Discussion:
SIGSEGV in partial_quotearg_n()
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James Youngman
2017-09-03 09:41:14 UTC
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https://retrace.fedoraproject.org/faf/reports/1209278/
http://git.savannah.gnu.org/cgit/findutils.git/tree/find/ftsfind.c?h=v4.6.0#n219
I guess it crashes because ent->fts_cycle->fts_pathlen is out of bound of
ent->fts_cycle->fts_path but I do not fully understand what the function
is supposed to do...
This function reports a directory loop (which is something for which
POSIX requires a diagnostic).

There isn't enough information in the bug reports to narrow down the
cause of the problem. But, ftsent->fts_path is managed in a somewhat
complex way in fts.c; perhaps one of the gnulib maintainers will have
an insight. The section of code in findutils 4.5.16 we're talking
about is this one:

207 static const char*
208 partial_quotearg_n (int n, char *s, size_t len, enum
quoting_style style)
209 {
210 if (0 == len)
211 {
212 return quotearg_n_style (n, style, "");
213 }
214 else
215 {
216 char saved;
217 const char *result;
218
219 saved = s[len];
220 s[len] = 0;
221 result = quotearg_n_style (n, style, s);
222 s[len] = saved;
223 return result;
224 }
225 }
226
227
228 /* We've detected a file system loop. This is caused by one of
229 * two things:
230 *
231 * 1. Option -L is in effect and we've hit a symbolic link that
232 * points to an ancestor. This is harmless. We won't traverse the
233 * symbolic link.
234 *
235 * 2. We have hit a real cycle in the directory hierarchy. In this
236 * case, we issue a diagnostic message (POSIX requires this) and we
237 * skip that directory entry.
238 */
239 static void
240 issue_loop_warning (FTSENT * ent)
241 {
242 if (S_ISLNK(ent->fts_statp->st_mode))
243 {
244 error (0, 0,
245 _("Symbolic link %s is part of a loop in the
directory hierarchy; we have already v
245 isited the directory to which it points."),
246 safely_quote_err_filename (0, ent->fts_path));
247 }
248 else
249 {
250 /* We have found an infinite loop. POSIX requires us to
251 * issue a diagnostic. Usually we won't get to here
252 * because when the leaf optimisation is on, it will cause
253 * the subdirectory to be skipped. If /a/b/c/d is a hard
254 * link to /a/b, then the link count of /a/b/c is 2,
255 * because the ".." entry of /a/b/c/d points to /a, not
256 * to /a/b/c.
257 */
258 error (0, 0,
259 _("File system loop detected; "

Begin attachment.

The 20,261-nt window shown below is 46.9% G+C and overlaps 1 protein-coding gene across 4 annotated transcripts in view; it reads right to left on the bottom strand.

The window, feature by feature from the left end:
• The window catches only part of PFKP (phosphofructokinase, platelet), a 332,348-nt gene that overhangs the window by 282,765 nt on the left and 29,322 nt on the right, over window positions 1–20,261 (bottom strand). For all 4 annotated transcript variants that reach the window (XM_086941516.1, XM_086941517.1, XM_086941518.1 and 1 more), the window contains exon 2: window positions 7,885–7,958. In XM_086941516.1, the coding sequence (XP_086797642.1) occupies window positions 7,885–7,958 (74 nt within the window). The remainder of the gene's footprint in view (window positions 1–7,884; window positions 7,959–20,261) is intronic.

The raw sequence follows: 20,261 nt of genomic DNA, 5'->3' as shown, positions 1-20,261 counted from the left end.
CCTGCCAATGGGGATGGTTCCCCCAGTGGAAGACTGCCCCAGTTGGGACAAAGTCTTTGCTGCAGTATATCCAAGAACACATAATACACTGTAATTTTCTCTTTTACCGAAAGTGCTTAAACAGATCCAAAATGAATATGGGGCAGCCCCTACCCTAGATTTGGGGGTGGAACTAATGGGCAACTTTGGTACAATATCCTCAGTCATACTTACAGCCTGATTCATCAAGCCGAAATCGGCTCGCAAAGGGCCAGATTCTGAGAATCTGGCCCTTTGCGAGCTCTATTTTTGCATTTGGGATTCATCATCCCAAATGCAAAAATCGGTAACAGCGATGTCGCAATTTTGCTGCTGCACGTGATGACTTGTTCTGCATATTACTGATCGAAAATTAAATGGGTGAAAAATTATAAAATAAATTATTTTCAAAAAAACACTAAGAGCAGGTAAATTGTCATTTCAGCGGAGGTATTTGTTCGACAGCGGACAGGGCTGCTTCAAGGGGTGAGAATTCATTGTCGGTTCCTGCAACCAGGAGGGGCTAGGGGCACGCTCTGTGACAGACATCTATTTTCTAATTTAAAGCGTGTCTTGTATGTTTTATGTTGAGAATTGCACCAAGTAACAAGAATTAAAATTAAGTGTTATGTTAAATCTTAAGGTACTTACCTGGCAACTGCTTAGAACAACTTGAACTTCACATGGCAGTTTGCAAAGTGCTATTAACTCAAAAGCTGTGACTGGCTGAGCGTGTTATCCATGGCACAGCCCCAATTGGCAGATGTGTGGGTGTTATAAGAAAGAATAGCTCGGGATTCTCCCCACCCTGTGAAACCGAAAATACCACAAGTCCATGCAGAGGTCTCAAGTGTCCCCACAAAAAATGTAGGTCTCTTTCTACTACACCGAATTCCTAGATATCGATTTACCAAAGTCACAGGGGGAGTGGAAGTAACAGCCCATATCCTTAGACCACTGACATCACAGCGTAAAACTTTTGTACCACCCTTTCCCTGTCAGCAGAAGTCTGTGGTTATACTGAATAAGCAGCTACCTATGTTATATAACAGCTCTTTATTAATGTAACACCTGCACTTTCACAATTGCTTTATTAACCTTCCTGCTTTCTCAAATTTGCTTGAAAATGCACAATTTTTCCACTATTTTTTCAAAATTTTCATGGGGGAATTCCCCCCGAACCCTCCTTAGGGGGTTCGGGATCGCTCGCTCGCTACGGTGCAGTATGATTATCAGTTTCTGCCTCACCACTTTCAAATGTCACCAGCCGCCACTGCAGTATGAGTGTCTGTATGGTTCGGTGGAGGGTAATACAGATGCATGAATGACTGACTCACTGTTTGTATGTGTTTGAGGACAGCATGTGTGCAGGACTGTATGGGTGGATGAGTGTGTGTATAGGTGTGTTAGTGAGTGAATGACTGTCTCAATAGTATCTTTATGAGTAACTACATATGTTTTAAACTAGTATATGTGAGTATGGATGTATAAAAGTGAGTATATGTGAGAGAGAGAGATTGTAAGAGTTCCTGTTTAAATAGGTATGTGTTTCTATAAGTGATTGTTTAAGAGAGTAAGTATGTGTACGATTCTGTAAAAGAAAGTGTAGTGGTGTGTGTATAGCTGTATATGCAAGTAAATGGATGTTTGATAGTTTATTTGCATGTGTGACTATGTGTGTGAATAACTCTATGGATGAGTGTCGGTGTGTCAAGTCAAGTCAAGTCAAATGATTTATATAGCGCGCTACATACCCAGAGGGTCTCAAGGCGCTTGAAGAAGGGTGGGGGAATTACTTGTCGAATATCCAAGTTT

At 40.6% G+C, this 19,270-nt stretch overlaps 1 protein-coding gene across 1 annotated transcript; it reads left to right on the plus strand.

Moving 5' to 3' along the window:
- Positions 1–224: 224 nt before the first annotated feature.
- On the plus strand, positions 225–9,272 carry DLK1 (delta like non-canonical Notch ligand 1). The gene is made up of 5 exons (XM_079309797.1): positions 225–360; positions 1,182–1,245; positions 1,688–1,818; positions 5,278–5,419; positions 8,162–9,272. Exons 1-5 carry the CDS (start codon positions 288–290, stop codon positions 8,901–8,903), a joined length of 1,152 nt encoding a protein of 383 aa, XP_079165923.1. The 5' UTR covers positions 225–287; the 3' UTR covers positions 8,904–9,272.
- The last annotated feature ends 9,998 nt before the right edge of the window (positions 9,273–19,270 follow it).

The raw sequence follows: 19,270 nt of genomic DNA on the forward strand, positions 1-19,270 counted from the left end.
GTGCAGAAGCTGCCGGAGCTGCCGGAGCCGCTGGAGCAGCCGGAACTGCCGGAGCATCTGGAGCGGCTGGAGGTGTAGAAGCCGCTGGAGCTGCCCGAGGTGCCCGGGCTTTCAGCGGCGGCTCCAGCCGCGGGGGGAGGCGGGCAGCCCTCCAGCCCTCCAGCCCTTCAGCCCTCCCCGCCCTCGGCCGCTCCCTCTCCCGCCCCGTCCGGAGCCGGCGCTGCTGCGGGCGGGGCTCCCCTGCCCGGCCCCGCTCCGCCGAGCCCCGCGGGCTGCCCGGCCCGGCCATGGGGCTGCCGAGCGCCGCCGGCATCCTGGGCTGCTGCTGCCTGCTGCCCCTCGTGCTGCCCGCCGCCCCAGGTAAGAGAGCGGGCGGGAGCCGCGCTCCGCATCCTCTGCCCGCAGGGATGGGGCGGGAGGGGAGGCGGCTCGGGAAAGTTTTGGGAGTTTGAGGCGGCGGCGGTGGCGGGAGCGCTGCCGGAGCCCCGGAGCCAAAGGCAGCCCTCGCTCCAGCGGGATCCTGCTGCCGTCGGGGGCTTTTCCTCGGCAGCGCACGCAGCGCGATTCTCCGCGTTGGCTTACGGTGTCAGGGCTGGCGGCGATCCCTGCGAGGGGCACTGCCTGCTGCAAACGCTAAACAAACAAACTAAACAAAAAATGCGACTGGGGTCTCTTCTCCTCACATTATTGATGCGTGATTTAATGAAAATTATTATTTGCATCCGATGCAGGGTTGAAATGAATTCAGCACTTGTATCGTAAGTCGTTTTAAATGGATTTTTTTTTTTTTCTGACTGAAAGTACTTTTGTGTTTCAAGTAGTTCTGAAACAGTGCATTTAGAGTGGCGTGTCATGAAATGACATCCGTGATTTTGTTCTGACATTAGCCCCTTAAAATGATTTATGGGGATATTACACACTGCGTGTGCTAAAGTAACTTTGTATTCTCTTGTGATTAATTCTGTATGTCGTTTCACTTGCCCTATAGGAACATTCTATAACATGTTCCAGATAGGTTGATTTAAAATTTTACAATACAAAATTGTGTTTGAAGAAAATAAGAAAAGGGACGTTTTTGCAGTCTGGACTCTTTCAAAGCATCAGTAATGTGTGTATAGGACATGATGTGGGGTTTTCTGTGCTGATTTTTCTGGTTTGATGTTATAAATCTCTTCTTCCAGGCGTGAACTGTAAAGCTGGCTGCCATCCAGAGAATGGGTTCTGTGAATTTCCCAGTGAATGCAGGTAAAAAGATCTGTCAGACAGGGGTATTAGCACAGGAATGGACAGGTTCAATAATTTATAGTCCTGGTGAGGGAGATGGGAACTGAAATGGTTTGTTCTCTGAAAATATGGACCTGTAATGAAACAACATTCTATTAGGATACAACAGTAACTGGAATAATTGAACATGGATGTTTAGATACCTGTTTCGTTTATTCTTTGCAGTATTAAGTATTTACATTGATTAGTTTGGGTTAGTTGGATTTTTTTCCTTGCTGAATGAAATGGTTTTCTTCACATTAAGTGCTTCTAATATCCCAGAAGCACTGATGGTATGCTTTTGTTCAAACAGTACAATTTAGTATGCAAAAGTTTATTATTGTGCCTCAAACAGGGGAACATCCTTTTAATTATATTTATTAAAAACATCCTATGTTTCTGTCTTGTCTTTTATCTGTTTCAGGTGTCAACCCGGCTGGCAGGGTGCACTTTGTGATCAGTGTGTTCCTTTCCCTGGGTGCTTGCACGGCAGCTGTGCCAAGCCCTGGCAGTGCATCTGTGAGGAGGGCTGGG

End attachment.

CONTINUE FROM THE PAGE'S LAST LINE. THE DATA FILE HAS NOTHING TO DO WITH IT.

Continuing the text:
260 "%s is part of the same file system loop as %s."),
261 safely_quote_err_filename (0, ent->fts_path),
262 partial_quotearg_n (1,
263 ent->fts_cycle->fts_path,
264 ent->fts_cycle->fts_pathlen,
265 options.err_quoting_style));
266 }
267 }


As you will see from the above, the loop we're diagnosing is not a
symbolic link loop, but a hard link loop.

I just tried creating a suitable test file system (with debugfs) but
the problem was diagnosed before this particular code path was hit.

gnulib foliks, do you have test data which results in FTS_DC being
returned by fts_read? If not, have you tested in any other way that
ent->fts_cycle->fts_pathlen is in-bounds for this case? We're using
the options FTS_NOSTAT|FTS_TIGHT_CYCLE_CHECK|FTS_CWDFD|FTS_VERBATIM
at least (though some other options may also be set in the crashing
case, we don't know since we don't know what the affected users' path
name is).

Thanks,
James.
Paul Eggert
2017-09-06 05:29:00 UTC
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Post by James Youngman
gnulib foliks, do you have test data which results in FTS_DC being
returned by fts_read? If not, have you tested in any other way that
ent->fts_cycle->fts_pathlen is in-bounds for this case?
The Gnulib tests for fts are minimal and don't use FTS_DC as far as I know.

I tested bleeding-edge findutils (commit
41dd17cb87a399c6359be3e8c56373a210f89354) successfully on Fedora 26 x86-64 using
a simple case involving a bind mount to create a hard-link loop. Something like
this:

mkdir /tmp/root
sudo mount -o bind / /tmp/root
valgrind ~/src/gnu/findutils/find/find / $(ls / |
sed '/tmp/d; s/.*/-name & -prune -o/') -name root -print

The last command output:

/home/eggert/src/gnu/findutils/find/find: File system loop detected; ‘/tmp/root’
is part of the same file system loop as ‘/’.

along with some "Permission denied" messages and a clean bill of health from
Valgrind. So, I couldn't reproduce the problem. Presumably the test case needs
to be hairier.

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